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The Feast of the Ascension at Westminster Abbey
Sir Charles Villiers STANFORD (1852-1924)
Cælos ascendit Hodie Op. 38, No 2 (1905) [2:03]
Bernard ROSE (1916-1996)
The Preces [1:12]
Sir Joseph BARNBY (1838 –1896)
Psalm 24 [2:46]
Benjamin BRITTEN (1913-1976)
Festival Te Deum in E (1944) [6:11]
Heinrich SCHÜTZ (1585-1672)
Der 100 Psalm (1619) [4:15]
Bernard ROSE
The Responses [5:54]
Ralph VAUGHAN WILLIAMS (1872-1958)
O clap your hands [3:08]
Sir William WALTON (1902-1983)
Missa Brevis (1965) [7:50]
Gerald FINZI (1901-1956)
God is gone up (1951) [4:37]
Peter PHILIPS (1560/1-1628)
Ascendit Deus [2:44]
Sir George MACFARREN (1813-1887)
Psalm 93 [1:47]

Sir William WALTON
Magnificat and Nunc Dimittis ‘Chichester Service’ (1974) [6:16]

Patrick GOWERS (b. 1936)
Viri Galilaei [7:30]
Bernard ROSE
The Dismissal [0:21]
Francis POTT (b. 1957)
Toccata* [9:37]
Choir of Westminster Abbey/James O’Donnell
*Robert Quinney (organ)
rec. Westminster Abbey 18-19, 25-26 June 2007. DDD
Texts and English translations included
HYPERION CDA67680 [66:18]
Experience Classicsonline

Hyperion and the Westminster Abbey choir continue their series of albums built round major feasts in the Christian calendar. This is at least the third such release. Previously I reviewed their celebration of Trinity Sunday (CDA67557 - see review) and my colleague, Johan van Veen considered the album devoted to music for the feast of St. Edward the Confessor (CDA67586 - see review). Now the series is expanded with this collection of music for the various Anglican services for the feast of the Ascension.
Proceedings get off to the best possible start with Stanford’s fine anthem in which long, confident vocal lines are punctuated frequently with fanfare-like ejaculations of “Alleluia”. If Stanford may be allowed as an English composer, for he spent so much of his working life in the country, then almost the whole disc is devoted to English music. In this company Heinrich Schütz’s setting of Psalm 100, sung in German, sits rather uneasily, I think. However, the piece is a good one and it receives a spirited performance.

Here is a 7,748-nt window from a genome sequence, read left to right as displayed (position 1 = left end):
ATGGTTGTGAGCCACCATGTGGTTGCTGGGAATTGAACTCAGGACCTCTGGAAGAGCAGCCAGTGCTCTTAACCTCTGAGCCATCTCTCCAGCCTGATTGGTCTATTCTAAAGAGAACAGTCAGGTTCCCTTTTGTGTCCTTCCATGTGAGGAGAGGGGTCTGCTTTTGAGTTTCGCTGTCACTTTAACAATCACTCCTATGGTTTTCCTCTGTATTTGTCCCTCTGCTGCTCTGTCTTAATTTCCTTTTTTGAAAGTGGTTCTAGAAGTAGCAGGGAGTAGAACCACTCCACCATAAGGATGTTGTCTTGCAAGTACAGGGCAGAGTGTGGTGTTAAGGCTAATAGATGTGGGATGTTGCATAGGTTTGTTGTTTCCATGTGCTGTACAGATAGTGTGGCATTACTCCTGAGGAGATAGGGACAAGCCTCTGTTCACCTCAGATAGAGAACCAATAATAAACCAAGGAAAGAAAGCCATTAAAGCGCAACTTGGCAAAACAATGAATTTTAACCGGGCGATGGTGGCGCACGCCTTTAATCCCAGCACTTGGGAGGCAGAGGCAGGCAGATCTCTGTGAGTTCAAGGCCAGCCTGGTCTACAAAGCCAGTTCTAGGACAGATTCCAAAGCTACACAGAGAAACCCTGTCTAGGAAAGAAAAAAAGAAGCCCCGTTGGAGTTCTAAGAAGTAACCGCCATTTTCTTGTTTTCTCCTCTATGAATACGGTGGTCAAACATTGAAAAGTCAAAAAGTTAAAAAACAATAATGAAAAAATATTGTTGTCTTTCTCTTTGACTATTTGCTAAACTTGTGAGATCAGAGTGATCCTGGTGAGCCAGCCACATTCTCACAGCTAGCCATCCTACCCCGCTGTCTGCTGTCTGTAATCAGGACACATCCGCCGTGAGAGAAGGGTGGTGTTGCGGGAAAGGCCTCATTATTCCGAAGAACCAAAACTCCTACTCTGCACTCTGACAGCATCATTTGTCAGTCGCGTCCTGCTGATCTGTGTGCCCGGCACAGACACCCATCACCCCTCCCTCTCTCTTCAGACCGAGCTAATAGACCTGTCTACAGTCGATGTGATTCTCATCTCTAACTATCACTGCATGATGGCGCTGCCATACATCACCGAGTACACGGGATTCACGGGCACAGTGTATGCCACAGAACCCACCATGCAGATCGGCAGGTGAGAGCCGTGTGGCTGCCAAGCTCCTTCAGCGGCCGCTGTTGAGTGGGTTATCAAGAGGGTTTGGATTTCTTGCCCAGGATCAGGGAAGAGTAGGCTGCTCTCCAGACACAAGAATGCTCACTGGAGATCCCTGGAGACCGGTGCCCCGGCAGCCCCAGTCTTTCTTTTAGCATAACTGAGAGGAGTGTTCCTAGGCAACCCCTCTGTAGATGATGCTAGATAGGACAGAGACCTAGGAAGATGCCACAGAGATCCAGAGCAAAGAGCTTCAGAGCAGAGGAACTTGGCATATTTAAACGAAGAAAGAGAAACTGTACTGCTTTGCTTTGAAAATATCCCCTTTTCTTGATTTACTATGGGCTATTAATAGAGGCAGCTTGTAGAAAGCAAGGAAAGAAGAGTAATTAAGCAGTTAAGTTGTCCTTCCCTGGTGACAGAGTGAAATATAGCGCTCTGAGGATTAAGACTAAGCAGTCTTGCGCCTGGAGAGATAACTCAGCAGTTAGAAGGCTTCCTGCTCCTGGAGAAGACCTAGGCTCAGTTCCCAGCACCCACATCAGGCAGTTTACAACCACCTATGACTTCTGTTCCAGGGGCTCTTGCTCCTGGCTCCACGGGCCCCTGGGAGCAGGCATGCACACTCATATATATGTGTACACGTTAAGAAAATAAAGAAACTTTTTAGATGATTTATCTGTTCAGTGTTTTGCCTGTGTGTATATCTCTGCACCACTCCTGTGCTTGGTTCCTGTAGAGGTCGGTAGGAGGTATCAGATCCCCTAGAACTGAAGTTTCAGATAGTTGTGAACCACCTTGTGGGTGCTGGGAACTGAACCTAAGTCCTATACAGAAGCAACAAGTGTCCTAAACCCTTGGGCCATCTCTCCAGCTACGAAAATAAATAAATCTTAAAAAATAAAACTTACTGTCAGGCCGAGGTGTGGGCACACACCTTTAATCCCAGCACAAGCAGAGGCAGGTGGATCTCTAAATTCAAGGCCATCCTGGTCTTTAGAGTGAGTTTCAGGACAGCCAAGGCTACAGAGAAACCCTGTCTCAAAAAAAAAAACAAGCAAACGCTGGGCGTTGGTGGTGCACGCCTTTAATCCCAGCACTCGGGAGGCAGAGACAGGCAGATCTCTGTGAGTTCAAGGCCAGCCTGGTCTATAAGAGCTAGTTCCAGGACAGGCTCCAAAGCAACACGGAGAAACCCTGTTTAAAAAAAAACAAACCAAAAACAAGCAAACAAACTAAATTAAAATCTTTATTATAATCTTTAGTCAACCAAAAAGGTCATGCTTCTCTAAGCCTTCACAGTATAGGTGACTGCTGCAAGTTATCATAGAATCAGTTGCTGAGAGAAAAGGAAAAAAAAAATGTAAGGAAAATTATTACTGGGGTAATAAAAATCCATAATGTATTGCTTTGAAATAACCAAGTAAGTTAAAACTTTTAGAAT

The Preces and Responses by Bernard Rose bespeak a lifetime’s understanding of Anglican liturgical music. Benjamin Britten was much less associated with this genre but his E major setting of the Te Deum – he also made a very good setting in C major – is a fine and imaginative work, full of atmosphere at the start and exciting from “Thou art the King of Glory, O Christ” The piece is very well done here, with Robert Quinney contributing notably – not for the last time in the programme – at the organ console.
If Schütz’s music sits a little uncomfortably in this collection the same certainly can’t be said for Vaughan Williams. His O clap your hands, a splendidly affirmative piece, would make an uplifting conclusion to almost any celebratory service and so it proves here as the final element in the Matins section of the disc.
Walton’s Missa Brevis was described by the composer himself as “very brevis”, and indeed it is. Commissioned for Coventry Cathedral, it is over and done with in less than eight minutes in this performance. Yet its concision does not mean it is a negligible setting of the Mass. Walton, characteristically, says what he wants to say, no more, no less. The Agnus Dei is as beautiful as it is brief. The Gloria comes at the end and where the preceding three movements - Kyrie, Sanctus and Benedictus, Agnus Dei – have been mainly subdued in tone the Gloria makes up in festivity and liveliness – though there are contemplative passages also. This is the only accompanied part of the Mass and Robert Quinney’s playing adds to the excellence of the performance.